Colin Picker, the University of New South Wales, Australia

‘Many of the legal systems discussed in the present volume have not been the subject of academic analysis in the past, and in that sense, it constitutes an original and refreshing contribution to the history and jurisprudence of mixed legal systems. The focus on the indigenous, customary and religious systems of the East, with special emphasis on Islamic law, is highly relevant to contemporary developments all over the world as the legal boundaries between West and East shift, and mixed systems become more prevalent. This book provides an indispensable guide to what is rapidly becoming one of the most important fields in this branch of comparative legal studies.’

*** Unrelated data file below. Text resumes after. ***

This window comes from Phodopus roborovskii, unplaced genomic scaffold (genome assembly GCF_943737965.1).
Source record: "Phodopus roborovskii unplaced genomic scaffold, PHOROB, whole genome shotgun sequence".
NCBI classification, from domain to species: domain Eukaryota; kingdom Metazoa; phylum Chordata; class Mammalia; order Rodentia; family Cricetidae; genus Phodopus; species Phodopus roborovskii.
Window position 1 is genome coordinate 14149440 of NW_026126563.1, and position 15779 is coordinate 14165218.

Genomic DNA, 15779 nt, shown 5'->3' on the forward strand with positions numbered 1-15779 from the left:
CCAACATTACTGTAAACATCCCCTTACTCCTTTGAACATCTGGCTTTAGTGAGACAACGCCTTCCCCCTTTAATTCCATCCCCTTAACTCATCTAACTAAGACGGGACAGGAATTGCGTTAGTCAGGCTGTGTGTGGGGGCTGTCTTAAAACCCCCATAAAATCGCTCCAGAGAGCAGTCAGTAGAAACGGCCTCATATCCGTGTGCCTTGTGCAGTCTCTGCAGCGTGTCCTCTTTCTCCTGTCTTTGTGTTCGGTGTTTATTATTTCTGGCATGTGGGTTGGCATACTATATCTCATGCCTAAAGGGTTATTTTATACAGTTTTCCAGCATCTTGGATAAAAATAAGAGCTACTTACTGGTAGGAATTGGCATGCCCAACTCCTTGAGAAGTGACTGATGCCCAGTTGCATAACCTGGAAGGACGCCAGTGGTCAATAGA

Tamar Gidron, The College of Management Academic Studies, Israel

JURIS DIVERSITAS: Ashgate Publishing - Special offer to Juris Diversitas members

Ashgate Publishing - Special offer to Juris Diversitas members

In addition to hosting our book series and a partner page, Ashgate Publishing is delighted to offer members of Juris Diversitas a special discount of 20% on all Ashgate’s titles. 

How to claim your Ashgate discount.

03 December 2014

BOOK ANNOUNCEMENT: The Evolution of Law and the State in Europe

A new book from Hart Publishing by Spyridon Flogaitis. Click here to buy this title.